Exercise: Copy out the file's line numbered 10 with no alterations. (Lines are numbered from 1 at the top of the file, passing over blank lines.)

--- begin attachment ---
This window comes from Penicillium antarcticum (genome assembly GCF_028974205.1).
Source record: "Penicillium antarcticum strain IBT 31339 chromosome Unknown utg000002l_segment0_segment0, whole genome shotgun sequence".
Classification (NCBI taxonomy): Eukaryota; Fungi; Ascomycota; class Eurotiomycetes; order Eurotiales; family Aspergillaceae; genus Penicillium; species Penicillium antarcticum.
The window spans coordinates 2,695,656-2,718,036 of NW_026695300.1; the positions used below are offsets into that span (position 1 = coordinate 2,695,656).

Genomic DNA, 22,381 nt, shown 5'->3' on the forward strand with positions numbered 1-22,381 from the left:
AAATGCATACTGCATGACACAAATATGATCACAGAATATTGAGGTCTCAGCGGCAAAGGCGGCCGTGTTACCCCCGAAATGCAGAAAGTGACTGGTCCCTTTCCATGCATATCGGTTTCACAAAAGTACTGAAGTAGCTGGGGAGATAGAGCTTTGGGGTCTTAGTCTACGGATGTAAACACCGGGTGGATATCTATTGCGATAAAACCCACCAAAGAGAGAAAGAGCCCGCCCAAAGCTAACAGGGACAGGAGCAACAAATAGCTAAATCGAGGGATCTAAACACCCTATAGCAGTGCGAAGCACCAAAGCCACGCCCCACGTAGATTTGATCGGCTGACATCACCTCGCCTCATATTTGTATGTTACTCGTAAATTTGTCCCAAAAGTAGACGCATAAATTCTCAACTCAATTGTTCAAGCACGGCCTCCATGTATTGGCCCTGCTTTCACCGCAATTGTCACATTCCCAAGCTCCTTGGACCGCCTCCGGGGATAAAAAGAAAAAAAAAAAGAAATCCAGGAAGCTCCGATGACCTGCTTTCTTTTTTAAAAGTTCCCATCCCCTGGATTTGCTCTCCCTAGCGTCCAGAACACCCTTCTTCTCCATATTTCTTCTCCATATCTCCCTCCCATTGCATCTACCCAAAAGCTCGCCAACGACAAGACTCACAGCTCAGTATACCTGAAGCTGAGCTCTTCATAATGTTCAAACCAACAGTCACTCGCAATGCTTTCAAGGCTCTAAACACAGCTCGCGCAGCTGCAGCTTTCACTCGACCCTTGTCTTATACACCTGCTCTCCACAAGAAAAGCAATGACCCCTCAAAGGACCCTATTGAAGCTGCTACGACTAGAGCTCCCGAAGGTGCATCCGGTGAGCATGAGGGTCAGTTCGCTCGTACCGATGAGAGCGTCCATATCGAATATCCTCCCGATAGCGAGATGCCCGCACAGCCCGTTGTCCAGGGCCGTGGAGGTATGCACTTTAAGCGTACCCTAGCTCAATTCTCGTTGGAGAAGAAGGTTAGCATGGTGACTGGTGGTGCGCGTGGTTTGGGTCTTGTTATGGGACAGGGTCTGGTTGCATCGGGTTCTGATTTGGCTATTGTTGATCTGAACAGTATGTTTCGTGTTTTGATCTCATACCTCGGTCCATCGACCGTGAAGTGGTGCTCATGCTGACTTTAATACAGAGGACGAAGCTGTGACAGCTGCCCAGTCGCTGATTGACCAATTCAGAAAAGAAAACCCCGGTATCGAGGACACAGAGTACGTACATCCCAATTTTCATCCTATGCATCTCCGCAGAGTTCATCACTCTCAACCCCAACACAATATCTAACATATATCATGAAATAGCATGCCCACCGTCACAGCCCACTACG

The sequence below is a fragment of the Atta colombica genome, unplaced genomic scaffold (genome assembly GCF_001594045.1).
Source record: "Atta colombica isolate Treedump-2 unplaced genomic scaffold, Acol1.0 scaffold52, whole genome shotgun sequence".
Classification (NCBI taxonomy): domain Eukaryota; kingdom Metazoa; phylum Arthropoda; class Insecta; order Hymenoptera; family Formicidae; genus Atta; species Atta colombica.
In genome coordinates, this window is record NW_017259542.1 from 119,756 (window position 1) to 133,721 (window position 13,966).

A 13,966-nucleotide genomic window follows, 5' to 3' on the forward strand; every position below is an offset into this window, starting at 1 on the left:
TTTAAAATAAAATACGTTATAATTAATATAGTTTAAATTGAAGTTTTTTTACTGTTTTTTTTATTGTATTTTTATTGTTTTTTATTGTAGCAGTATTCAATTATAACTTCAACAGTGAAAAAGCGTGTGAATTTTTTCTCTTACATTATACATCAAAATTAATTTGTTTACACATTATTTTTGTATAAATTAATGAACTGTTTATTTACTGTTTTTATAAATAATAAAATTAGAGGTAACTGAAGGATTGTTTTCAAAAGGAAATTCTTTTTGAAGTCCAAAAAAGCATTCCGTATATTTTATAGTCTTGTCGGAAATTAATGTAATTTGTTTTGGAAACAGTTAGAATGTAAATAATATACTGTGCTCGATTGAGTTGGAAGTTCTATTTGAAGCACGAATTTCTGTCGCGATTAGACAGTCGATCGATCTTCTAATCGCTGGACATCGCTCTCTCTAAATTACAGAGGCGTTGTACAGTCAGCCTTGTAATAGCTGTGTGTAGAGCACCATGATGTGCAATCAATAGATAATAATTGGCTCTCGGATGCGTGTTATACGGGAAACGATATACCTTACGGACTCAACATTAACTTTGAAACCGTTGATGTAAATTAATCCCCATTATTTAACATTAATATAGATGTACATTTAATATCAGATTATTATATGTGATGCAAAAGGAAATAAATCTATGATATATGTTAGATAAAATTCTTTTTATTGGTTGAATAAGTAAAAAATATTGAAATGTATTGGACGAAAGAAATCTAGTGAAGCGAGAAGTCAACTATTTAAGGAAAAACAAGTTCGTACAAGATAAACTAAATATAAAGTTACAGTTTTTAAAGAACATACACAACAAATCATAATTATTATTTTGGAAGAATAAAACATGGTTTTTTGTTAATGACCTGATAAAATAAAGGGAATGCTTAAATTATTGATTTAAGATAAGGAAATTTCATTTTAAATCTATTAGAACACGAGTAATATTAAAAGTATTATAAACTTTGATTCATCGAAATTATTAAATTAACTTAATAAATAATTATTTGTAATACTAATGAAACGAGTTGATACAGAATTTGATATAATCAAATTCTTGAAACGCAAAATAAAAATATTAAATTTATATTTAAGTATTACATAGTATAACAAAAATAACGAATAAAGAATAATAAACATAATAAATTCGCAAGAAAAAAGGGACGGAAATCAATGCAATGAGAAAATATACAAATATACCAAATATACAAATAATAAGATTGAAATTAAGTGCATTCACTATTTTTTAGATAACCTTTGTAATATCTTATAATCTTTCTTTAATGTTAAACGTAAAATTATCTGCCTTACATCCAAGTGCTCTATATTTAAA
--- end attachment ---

In genome coordinates, this window is record NW_017259542.1 from 119,756 (window position 1) to 133,721 (window position 13,966).